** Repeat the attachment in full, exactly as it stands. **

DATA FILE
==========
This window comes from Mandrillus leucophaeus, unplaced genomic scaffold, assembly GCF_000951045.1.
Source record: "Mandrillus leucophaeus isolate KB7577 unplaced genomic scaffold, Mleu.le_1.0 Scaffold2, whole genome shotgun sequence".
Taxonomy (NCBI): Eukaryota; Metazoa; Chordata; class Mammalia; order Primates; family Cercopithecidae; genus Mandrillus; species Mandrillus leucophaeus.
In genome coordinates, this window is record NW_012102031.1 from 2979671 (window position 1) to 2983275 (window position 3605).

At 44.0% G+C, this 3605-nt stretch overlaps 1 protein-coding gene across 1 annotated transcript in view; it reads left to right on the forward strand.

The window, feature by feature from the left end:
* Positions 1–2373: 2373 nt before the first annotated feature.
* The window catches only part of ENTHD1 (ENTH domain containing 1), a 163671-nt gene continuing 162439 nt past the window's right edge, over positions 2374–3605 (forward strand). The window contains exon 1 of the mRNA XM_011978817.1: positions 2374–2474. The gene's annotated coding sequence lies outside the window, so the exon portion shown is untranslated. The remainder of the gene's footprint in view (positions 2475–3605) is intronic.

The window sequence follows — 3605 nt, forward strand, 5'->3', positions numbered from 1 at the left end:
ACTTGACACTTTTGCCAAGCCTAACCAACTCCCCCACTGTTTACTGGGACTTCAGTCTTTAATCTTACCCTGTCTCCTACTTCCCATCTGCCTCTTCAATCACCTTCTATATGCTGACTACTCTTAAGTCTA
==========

This window comes from Mandrillus leucophaeus, unplaced genomic scaffold, assembly GCF_000951045.1.
Source record: "Mandrillus leucophaeus isolate KB7577 unplaced genomic scaffold, Mleu.le_1.0 Scaffold2, whole genome shotgun sequence".
Taxonomy (NCBI): Eukaryota; Metazoa; Chordata; class Mammalia; order Primates; family Cercopithecidae; genus Mandrillus; species Mandrillus leucophaeus.
In genome coordinates, this window is record NW_012102031.1 from 2979671 (window position 1) to 2983275 (window position 3605).

At 44.0% G+C, this 3605-nt stretch overlaps 1 protein-coding gene across 1 annotated transcript in view; it reads left to right on the forward strand.

The window, feature by feature from the left end:
* Positions 1–2373: 2373 nt before the first annotated feature.
* The window catches only part of ENTHD1 (ENTH domain containing 1), a 163671-nt gene continuing 162439 nt past the window's right edge, over positions 2374–3605 (forward strand). The window contains exon 1 of the mRNA XM_011978817.1: positions 2374–2474. The gene's annotated coding sequence lies outside the window, so the exon portion shown is untranslated. The remainder of the gene's footprint in view (positions 2475–3605) is intronic.

The window sequence follows — 3605 nt, forward strand, 5'->3', positions numbered from 1 at the left end:
ACTTGACACTTTTGCCAAGCCTAACCAACTCCCCCACTGTTTACTGGGACTTCAGTCTTTAATCTTACCCTGTCTCCTACTTCCCATCTGCCTCTTCAATCACCTTCTATATGCTGACTACTCTTAAGTCTA